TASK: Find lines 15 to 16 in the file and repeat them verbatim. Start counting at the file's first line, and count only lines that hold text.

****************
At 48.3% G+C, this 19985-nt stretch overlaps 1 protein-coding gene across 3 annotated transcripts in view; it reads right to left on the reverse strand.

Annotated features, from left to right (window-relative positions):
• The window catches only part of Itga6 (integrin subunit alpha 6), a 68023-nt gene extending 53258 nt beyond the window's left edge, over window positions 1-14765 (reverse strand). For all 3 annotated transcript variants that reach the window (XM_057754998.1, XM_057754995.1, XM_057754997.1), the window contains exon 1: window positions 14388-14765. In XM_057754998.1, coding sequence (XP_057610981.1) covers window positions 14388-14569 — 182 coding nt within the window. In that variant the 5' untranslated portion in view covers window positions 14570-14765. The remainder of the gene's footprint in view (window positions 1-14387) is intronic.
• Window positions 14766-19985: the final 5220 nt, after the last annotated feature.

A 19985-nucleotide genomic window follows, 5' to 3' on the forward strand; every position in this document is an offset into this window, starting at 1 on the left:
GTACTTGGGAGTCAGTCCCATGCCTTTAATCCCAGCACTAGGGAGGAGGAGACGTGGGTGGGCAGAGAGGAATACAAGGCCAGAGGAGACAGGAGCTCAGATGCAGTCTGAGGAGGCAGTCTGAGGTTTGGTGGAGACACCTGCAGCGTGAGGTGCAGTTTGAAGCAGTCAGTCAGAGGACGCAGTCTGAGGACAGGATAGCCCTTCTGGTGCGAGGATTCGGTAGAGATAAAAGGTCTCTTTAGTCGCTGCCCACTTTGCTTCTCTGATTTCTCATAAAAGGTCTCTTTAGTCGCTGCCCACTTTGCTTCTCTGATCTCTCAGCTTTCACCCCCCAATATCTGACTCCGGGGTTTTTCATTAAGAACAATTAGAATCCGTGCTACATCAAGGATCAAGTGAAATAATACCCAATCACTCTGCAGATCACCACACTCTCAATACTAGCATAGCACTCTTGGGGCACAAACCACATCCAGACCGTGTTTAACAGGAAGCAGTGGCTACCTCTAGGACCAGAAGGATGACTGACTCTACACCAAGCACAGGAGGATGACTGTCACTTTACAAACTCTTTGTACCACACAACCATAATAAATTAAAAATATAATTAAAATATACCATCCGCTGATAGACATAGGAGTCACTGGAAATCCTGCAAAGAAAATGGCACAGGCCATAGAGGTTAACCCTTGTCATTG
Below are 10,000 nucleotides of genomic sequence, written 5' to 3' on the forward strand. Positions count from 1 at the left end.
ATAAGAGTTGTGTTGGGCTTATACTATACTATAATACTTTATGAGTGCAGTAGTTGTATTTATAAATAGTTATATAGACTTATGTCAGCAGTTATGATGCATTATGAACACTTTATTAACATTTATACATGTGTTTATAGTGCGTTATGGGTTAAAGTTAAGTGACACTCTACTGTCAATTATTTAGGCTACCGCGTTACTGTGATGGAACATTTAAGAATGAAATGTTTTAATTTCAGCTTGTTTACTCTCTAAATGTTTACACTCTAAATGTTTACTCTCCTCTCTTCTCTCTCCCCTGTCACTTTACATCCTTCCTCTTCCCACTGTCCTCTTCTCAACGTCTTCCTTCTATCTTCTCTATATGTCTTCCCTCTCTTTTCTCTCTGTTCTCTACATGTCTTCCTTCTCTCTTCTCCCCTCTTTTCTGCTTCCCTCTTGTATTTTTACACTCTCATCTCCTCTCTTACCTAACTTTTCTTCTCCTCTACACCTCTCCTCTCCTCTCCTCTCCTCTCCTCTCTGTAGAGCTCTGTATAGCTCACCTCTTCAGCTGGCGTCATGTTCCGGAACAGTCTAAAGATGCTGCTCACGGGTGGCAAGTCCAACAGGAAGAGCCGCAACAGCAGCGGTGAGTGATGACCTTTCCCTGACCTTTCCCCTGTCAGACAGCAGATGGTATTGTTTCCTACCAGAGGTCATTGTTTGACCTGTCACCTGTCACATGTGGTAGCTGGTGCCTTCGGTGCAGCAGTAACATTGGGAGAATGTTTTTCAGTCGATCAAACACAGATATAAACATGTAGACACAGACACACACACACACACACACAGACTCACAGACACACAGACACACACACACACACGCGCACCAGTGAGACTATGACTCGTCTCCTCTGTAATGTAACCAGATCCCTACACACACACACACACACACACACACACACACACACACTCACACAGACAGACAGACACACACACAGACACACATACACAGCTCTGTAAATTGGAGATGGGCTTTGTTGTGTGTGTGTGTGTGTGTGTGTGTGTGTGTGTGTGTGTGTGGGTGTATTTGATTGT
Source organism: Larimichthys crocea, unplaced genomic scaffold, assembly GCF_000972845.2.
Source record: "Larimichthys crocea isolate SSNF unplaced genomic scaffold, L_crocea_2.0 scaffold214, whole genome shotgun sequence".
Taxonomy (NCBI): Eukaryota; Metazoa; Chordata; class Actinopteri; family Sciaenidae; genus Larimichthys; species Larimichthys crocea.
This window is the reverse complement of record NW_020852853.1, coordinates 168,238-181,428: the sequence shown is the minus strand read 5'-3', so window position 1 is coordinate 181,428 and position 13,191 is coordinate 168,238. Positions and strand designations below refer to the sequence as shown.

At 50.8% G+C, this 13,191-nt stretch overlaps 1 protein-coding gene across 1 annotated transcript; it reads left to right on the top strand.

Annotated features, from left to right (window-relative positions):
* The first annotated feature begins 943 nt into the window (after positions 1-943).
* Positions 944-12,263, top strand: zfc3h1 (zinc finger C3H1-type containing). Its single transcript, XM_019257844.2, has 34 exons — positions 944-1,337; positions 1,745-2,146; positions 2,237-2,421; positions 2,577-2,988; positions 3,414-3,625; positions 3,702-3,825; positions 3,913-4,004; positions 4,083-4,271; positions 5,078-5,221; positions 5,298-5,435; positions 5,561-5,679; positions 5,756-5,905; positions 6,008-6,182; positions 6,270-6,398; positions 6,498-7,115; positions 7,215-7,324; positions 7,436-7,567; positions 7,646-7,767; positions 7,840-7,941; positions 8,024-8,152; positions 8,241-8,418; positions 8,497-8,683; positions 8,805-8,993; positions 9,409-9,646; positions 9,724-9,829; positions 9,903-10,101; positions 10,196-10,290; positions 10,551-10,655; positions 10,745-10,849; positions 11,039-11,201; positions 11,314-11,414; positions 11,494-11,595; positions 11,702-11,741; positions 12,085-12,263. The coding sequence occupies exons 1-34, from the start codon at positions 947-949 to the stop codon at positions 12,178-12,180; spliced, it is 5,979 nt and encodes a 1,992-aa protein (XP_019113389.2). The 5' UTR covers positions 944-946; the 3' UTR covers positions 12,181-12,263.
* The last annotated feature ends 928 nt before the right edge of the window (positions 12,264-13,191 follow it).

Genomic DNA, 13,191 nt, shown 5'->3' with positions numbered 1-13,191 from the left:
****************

* The first annotated feature begins 943 nt into the window (after positions 1-943).
* Positions 944-12,263, top strand: zfc3h1 (zinc finger C3H1-type containing). Its single transcript, XM_019257844.2, has 34 exons — positions 944-1,337; positions 1,745-2,146; positions 2,237-2,421; positions 2,577-2,988; positions 3,414-3,625; positions 3,702-3,825; positions 3,913-4,004; positions 4,083-4,271; positions 5,078-5,221; positions 5,298-5,435; positions 5,561-5,679; positions 5,756-5,905; positions 6,008-6,182; positions 6,270-6,398; positions 6,498-7,115; positions 7,215-7,324; positions 7,436-7,567; positions 7,646-7,767; positions 7,840-7,941; positions 8,024-8,152; positions 8,241-8,418; positions 8,497-8,683; positions 8,805-8,993; positions 9,409-9,646; positions 9,724-9,829; positions 9,903-10,101; positions 10,196-10,290; positions 10,551-10,655; positions 10,745-10,849; positions 11,039-11,201; positions 11,314-11,414; positions 11,494-11,595; positions 11,702-11,741; positions 12,085-12,263. The coding sequence occupies exons 1-34, from the start codon at positions 947-949 to the stop codon at positions 12,178-12,180; spliced, it is 5,979 nt and encodes a 1,992-aa protein (XP_019113389.2). The 5' UTR covers positions 944-946; the 3' UTR covers positions 12,181-12,263.